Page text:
Saturday, March 14, 2015

bellocq's old-fashioned cobbler

The theme for this month's Mixology Monday (MxMo XCV) was picked by Laura of the Sass and Gin blog. The theme she chose was "Call Me Old Fashioned!" which seemed like a great continuation of investigating the classics from February's Martini variation theme. Laura elaborated on the concept by describing, "The Old Fashioned is the original 'cock tail,' dating to the early 1800s. In this humble bartender's opinion, it is the pater familias of all other drinks, and it has taken its place as such in the recent cocktail revival. We have seen many variations of the Old Fashioned (i.e. Mayahuel's Oaxaca Old Fashioned, PDT's Benton's Old Fashioned) and the resurgence of similar cocktails (i.e. the Sazerac). The bitters market has exploded over the last decade, with more flavor profiles than ever before, and with a more health-conscious public, your local grocery store is likely to carry a selection of sugars to play with (agave, coconut sugar, turbinado, etc). So, here's the challenge: We will be sticking to the traditional ratios of spirit, bitters and sugar, but I'm challenging you to step outside the box with your selections. In addition, how will it be chilled or garnished? Do you want to add a secondary spirit or rinse? Go to town!"
For a starting point, I purchased a book that I had been meaning to order and read, namely Robert Simonson's The Old-Fashioned, and I hoped that it would arrive on time. Luckily, it did and I skipped the reading for later (I am in the midst of two other books at the moment) and went straight for the recipe section. There, I spotted an Old Fashioned that retained its Old Fashioned-ness despite changing structure similar to how Deep Ellum crafted the Toddy-esque Hot Old Fashioned. Instead of hot, it was New Orlean's Bellocq turning a Bourbon Old Fashioned into a Cobbler. Since I have not been back to New Orleans since Belloqc has opened, I figured this would a great way to get a glimpse at their program as best I can.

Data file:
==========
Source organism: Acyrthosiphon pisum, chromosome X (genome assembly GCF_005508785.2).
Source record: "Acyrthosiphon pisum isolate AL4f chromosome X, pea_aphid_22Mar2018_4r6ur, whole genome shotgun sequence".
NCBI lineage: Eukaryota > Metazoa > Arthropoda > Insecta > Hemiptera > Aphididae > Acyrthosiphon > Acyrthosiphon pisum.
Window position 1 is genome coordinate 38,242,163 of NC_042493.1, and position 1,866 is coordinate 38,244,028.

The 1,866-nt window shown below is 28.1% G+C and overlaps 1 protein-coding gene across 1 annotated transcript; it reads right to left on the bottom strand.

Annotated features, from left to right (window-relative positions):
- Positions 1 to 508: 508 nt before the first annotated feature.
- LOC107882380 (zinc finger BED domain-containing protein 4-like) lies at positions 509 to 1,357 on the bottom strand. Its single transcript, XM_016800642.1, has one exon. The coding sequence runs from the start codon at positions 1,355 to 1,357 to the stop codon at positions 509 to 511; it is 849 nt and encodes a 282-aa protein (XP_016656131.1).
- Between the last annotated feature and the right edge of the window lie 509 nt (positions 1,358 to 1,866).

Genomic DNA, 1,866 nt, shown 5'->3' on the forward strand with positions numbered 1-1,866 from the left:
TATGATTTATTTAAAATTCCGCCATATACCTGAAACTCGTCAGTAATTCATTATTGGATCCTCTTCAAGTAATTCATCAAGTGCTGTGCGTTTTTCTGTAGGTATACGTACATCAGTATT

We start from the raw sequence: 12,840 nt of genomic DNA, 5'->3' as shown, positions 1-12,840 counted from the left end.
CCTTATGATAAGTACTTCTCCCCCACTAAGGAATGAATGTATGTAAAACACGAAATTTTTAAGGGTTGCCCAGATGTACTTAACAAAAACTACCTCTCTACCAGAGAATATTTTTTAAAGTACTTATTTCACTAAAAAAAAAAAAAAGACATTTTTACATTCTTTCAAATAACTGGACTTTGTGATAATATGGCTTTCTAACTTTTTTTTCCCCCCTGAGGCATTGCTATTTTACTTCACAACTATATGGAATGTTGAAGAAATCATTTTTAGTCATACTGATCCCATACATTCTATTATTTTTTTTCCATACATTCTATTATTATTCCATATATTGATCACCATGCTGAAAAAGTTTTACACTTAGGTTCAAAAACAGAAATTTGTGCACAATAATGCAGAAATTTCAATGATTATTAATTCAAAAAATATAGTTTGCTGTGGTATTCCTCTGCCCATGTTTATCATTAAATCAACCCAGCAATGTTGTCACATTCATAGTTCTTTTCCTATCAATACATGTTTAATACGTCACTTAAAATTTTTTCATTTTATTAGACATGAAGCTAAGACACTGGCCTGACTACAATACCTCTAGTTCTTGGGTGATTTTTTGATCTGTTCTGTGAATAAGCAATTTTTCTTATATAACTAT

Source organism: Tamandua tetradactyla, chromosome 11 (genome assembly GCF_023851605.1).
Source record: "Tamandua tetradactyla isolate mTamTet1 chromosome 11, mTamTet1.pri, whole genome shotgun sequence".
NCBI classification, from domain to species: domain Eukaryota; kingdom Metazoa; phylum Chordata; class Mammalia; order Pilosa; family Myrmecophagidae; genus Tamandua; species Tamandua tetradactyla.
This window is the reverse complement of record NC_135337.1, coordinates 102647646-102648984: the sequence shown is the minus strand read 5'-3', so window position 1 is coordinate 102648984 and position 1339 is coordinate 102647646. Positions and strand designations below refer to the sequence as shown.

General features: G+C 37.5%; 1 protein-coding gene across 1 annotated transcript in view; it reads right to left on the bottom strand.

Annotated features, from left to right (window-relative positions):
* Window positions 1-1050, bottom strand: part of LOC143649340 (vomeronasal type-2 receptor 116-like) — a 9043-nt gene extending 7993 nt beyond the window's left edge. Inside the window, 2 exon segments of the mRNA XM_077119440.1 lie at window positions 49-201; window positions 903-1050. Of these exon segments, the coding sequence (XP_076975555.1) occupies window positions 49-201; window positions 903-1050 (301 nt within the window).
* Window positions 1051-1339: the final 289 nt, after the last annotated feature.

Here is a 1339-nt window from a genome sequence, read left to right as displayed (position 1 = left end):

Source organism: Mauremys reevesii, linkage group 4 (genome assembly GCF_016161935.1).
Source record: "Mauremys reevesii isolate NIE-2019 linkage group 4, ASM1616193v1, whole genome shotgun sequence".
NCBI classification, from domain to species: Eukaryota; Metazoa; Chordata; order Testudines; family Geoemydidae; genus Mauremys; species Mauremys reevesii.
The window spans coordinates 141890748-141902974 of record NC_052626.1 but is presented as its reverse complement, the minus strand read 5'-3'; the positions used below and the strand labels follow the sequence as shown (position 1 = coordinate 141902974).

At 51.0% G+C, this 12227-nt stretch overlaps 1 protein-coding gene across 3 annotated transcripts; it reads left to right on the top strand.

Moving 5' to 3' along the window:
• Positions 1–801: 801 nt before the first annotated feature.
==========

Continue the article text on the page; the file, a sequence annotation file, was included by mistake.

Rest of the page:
Bellocq's Old-Fashioned Cobbler
• 2 oz Buffalo Trace Bourbon (Old Weller 107)
• 1/4 oz Demerara Syrup 2:1 (1/2 oz 1:1)
• 2 dash Angostura Bitters
• 2 drop Vanilla Extract
• 1 Orange Wheel (Cara Cara)
Muddle the orange wheel. Add the rest of the ingredients and shake with ice. Double strain into a Julep cup or Collins glass filled with ice. Garnish with a flag consisting of fresh orange wheel and cherry on a pick. Note: this is an adaptation of the book's recipe; the book added the vanilla extract onto the orange wheel and garnished the flag with powdered sugar as well.
The Old Fashioned attributed this Cobbler to Kirk Estopinal as his take on the "muddled style Old Fashioned, the kind you used to get before the mixology movement took hold." While the structure was similar to an Old Fashioned, I was curious what this more refreshing and elegantly presented variation would offer. Once prepared, the flag garnish donated orange and cherry aromas. The muddled orange continued the citrus notes into the sip where it played well with the Bourbon's malt flavors. Finally, the rest of the whiskey notes came through on the swallow along with the bitter's spice and a vanilla finish. While inherently not too different recipe-wise from a New Fashioned Old Fashioned, the presentation distracted me from thinking about it as such.

So thank you to Laura for picking the theme and running this month's show, and thanks to the rest of the Mixology Monday participants for keeping the mixing spoons stirring and the spirit of the event alive!

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